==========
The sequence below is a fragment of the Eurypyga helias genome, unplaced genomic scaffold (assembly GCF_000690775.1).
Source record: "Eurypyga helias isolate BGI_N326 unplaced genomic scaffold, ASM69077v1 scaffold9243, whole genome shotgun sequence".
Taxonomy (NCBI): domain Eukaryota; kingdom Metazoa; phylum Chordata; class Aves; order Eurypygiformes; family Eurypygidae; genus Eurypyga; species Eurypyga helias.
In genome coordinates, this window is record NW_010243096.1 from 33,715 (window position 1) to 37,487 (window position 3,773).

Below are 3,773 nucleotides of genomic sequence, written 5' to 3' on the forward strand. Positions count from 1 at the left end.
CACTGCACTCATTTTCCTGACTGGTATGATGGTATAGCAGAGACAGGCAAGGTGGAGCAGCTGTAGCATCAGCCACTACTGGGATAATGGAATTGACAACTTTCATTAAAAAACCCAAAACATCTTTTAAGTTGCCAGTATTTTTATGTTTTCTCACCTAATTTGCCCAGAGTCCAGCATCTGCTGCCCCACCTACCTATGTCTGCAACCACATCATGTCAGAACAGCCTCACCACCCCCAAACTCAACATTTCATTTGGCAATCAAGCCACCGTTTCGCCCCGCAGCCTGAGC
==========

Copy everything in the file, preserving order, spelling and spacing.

The sequence below is a fragment of the Eurypyga helias genome, unplaced genomic scaffold (assembly GCF_000690775.1).
Source record: "Eurypyga helias isolate BGI_N326 unplaced genomic scaffold, ASM69077v1 scaffold9243, whole genome shotgun sequence".
Taxonomy (NCBI): domain Eukaryota; kingdom Metazoa; phylum Chordata; class Aves; order Eurypygiformes; family Eurypygidae; genus Eurypyga; species Eurypyga helias.
In genome coordinates, this window is record NW_010243096.1 from 33,715 (window position 1) to 37,487 (window position 3,773).

Below are 3,773 nucleotides of genomic sequence, written 5' to 3' on the forward strand. Positions count from 1 at the left end.
CACTGCACTCATTTTCCTGACTGGTATGATGGTATAGCAGAGACAGGCAAGGTGGAGCAGCTGTAGCATCAGCCACTACTGGGATAATGGAATTGACAACTTTCATTAAAAAACCCAAAACATCTTTTAAGTTGCCAGTATTTTTATGTTTTCTCACCTAATTTGCCCAGAGTCCAGCATCTGCTGCCCCACCTACCTATGTCTGCAACCACATCATGTCAGAACAGCCTCACCACCCCCAAACTCAACATTTCATTTGGCAATCAAGCCACCGTTTCGCCCCGCAGCCTGAGC